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This report summarizes ten levels of abstraction that together span the continuum from the most elementary to the most general levels when modeling biological systems. It is shown how the neocybernetic principles can be seen as the key to reaching a holistic view of complex processes in general. Preface Concrete examples help to understand complex systems. In this report, the key point is to illustrate the basic mechanisms and properties of neocybernetic system models. Good visualizations are certainly needed. It is biological systems, or living systems, that are perhaps the most characteristic examples of cybernetic systems. This intuition is extended here to natural systems in general — indeed, it is all other than manmade ones that seem to be cybernetic. The word “biological ” in the title should be interpreted as “biological ” — referring to general studies of any living systems, independent of the phenosphere. Starting from the concrete examples, connections to more abstract systems are found, and the discussions become more and more allembracing in this text. However, the neocybernetic model framework still makes it possible to conceptually master the complexity. There is more information about neocybernetics available in Internet — also this report is available there in electronic form:
Reliable Computation of Equilibrium States and Bifurcations in Food Chain Models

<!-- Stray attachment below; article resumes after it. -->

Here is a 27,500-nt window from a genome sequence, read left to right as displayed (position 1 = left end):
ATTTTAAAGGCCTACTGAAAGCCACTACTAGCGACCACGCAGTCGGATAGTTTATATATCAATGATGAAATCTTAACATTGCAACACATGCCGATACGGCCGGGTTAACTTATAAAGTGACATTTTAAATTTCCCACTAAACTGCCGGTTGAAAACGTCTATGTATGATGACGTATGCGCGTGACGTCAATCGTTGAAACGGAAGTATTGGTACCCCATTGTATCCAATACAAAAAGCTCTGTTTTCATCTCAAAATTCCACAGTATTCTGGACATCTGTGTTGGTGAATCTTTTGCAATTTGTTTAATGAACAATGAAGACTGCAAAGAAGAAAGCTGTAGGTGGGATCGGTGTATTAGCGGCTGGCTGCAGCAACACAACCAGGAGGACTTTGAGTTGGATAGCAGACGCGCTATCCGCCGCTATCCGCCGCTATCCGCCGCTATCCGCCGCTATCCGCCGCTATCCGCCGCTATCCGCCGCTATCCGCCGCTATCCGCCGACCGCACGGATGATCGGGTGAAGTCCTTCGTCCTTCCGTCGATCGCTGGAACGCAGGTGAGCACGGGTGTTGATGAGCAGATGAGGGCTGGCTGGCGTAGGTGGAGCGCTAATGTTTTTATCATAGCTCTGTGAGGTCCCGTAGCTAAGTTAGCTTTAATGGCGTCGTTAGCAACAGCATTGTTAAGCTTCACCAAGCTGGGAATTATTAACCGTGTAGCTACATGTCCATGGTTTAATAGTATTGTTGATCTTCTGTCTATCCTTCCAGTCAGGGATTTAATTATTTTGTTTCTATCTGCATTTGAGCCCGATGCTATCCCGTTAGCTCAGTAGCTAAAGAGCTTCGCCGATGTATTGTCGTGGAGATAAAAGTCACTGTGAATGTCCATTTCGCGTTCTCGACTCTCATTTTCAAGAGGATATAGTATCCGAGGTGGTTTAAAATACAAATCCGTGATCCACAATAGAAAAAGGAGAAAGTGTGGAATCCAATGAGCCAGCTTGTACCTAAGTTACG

"... Food chains and webs in the environment can be modeled by systems of ordinary differential equations that approximate species or functional feeding group behavior with a variety of functional responses. We present here a new methodology for computing all equilibrium states and bifurcations of equili ..."
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Food chains and webs in the environment can be modeled by systems of ordinary differential equations that approximate species or functional feeding group behavior with a variety of functional responses. We present here a new methodology for computing all equilibrium states and bifurcations of equilibria in food chain models. The methodology used is based on interval analysis, in particular an intervalNewton/generalizedbisection algorithm that provides a mathematical and computational guarantee that all roots of a nonlinear equation system are enclosed. The procedure is initializationindependent, and thus requires no a priori insights concerning the number of equilibrium states and bifurcations of equilibria or their approximate locations. The technique is tested using several example problems involving tritrophic food chains.
8 Modeling Disease Dynamics: Cholera As a Case Study
"... Disease dynamics are modeled at a population level in order to create a conceptual framework to think about the spread and prevention of disease, to make forecasts and policy decisions, and to ask and answer scientific questions concerning disease mechanisms such as discovering relevant covariates. ..."